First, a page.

top of page
Open Site Navigation

How to Value a Startup: A Quick Guide for SaaS Founders

Illustration of a hand holding money and words saying "Learn to calculate and justify the value of your startup"

Determining your startup’s valuation is one of the more difficult tasks you’ll face as a founder.

Getting it right can set the stage for successful fundraising rounds and exits. Getting it wrong can cost you equity and diminish future capital investments — and in some cases it could lead your startup to fail.

Assessing the value of your company is both an art and a science, which can make the process downright confusing and leave you feeling uncertain about a highly visible KPI. Wouldn’t you rather focus on running your business?

Thought so. We did the heavy lifting and put everything you need to know about how to value your startup into this Valuation Quick Guide. It’s an easy-to-follow resource for SaaS founders that covers:

  1. What startup valuations really are and how they work

  2. Why valuing startups is so challenging

  3. How to determine and defend your SaaS valuation

How Startup Valuation Works

It's helpful to take a step back and consider what valuations mean. A startup valuation is essentially the basis for an investment decision — an agreement between you and your investors on what your business is worth. It’s a lot like determining the value of a house.

The best startup investors use company valuations to balance risk vs. return. Some investors consider a high valuation a greater risk; others feel a higher valuation means a lower risk. Most will use business KPIs and some valuation methods to determine your company’s potential for success.

See what your startup could be worth

Ultimately, the market value of your startup will come down to a negotiation and an agreement between you and your investors. So consider any independent valuation calculation a jumping-off point for establishing your company’s value at each funding stage.

These tips can help you stay flexible and manage expectations during negotiation:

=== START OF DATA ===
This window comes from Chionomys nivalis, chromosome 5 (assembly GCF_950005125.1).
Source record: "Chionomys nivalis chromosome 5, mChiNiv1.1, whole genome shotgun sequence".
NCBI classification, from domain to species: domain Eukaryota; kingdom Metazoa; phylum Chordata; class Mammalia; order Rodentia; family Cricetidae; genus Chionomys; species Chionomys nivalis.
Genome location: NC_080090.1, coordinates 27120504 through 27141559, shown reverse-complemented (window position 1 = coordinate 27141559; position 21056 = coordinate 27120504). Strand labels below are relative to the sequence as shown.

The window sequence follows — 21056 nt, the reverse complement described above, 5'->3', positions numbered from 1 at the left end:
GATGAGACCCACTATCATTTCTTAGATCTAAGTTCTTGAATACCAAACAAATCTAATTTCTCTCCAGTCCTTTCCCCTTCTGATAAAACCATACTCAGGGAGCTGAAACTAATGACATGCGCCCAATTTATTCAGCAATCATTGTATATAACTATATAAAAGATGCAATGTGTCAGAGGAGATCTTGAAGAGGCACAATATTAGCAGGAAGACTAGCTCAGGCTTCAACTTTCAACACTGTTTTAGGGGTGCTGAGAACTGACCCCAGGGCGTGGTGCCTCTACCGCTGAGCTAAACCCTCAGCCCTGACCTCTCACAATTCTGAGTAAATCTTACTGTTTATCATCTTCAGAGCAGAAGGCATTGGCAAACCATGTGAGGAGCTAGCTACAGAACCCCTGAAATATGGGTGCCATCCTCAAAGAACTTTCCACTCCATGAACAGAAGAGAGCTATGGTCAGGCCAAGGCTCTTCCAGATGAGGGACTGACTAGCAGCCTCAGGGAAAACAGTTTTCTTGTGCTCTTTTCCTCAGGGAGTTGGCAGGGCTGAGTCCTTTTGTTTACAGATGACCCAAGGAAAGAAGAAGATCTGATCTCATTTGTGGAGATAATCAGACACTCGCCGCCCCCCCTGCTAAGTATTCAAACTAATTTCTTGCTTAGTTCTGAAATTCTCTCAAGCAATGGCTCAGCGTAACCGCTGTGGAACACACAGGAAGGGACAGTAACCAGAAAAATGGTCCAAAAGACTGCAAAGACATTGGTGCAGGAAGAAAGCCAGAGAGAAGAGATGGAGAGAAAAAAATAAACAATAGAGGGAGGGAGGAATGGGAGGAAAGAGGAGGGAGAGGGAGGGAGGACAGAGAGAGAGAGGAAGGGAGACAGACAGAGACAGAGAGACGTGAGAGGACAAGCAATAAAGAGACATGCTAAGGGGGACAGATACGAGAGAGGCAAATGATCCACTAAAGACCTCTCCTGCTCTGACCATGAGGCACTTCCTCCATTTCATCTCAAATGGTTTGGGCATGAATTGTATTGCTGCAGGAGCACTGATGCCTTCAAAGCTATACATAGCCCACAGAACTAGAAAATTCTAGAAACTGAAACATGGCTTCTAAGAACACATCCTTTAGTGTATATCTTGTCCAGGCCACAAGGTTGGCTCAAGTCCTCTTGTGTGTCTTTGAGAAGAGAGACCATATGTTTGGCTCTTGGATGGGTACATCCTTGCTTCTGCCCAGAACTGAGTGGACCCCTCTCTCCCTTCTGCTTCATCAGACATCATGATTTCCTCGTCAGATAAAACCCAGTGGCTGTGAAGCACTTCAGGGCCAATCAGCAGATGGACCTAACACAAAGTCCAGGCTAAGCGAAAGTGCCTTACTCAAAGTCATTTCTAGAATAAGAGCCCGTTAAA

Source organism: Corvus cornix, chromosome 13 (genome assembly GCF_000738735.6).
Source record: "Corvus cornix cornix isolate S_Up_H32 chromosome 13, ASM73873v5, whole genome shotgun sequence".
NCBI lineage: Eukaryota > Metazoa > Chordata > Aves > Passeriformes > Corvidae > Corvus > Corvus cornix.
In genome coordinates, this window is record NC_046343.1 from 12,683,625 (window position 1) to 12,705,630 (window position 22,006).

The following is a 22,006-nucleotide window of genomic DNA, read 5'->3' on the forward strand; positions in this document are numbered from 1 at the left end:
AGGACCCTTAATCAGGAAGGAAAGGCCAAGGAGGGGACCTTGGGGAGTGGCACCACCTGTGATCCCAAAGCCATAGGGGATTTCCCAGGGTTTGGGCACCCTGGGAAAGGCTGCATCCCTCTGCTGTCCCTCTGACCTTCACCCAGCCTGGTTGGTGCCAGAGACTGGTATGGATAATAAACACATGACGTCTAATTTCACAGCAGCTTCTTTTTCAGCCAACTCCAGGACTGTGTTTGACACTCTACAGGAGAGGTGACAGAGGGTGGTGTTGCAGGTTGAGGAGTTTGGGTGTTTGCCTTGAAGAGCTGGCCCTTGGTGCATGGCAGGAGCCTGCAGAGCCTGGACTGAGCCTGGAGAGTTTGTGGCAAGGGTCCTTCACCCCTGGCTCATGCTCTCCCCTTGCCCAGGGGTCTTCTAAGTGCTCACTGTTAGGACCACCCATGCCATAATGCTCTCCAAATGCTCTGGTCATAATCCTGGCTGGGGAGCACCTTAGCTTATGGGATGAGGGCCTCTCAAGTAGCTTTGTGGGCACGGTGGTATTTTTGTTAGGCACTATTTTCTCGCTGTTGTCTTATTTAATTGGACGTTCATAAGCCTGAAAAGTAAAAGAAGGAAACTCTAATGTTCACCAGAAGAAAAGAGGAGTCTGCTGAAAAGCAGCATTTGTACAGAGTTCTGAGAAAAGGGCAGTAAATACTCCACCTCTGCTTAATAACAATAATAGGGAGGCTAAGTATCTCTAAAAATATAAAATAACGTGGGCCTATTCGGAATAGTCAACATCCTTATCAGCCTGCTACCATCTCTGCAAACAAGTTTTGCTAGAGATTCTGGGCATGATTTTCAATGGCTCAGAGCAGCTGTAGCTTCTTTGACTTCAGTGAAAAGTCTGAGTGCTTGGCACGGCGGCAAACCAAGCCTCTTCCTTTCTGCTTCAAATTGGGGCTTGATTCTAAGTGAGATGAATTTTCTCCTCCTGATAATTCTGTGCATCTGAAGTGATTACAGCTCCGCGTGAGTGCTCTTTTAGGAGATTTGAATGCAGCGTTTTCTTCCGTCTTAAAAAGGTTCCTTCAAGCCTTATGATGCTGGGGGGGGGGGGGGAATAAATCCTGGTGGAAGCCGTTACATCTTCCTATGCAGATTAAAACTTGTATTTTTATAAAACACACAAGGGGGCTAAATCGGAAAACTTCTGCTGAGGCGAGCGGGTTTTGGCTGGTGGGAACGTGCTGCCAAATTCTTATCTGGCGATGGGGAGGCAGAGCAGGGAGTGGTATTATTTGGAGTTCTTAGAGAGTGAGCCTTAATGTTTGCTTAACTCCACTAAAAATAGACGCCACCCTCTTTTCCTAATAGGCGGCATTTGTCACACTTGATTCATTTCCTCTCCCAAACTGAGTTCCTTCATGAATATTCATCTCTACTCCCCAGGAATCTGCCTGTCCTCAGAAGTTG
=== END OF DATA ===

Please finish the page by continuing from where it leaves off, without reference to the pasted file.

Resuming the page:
• Don’t let your company valuation stop you from reaching an agreement with a potential investor.

  • Pick your battles wisely, and play your cards right for long-term success: Gauge their level of interest and leverage demand from other investors who may want in on your deal.

  • You may get a higher valuation pre-revenue, since there isn’t yet much that is measurable. (These valuations are much more subjective.)

  • Higher valuations aren’t always better; we explain why in the next section.

Pre-money and post-money valuations explained

Valuations can change significantly depending on your stage in the startup journey. A fundraising event will greatly impact your startup’s market value, either positively or negatively. The valuation calculations before and after these events are different, so it’s important for founders to explore both pre-money and post-money valuations when negotiating an investment agreement.

Let’s look at how pre-money and post-money valuations differ and how to use them strategically when raising funds.

What is a pre-money valuation?

A pre-money valuation is the value of a company before a funding round and typically determines what an investor’s shares in the company are worth. In other words, it’s a company's equity value before receiving capital from an investor in an upcoming round.

What is a post-money valuation?

A post-money valuation is the pre-money valuation plus the cash coming in from the new round of investment. For example, you raise $1 million in your series A round and your negotiations result in a pre-money valuation of $5 million. Your post-money valuation is $6 million.

Illustration showing the difference between pre-money and post-money startup valuations

How are pre and post-money valuations different?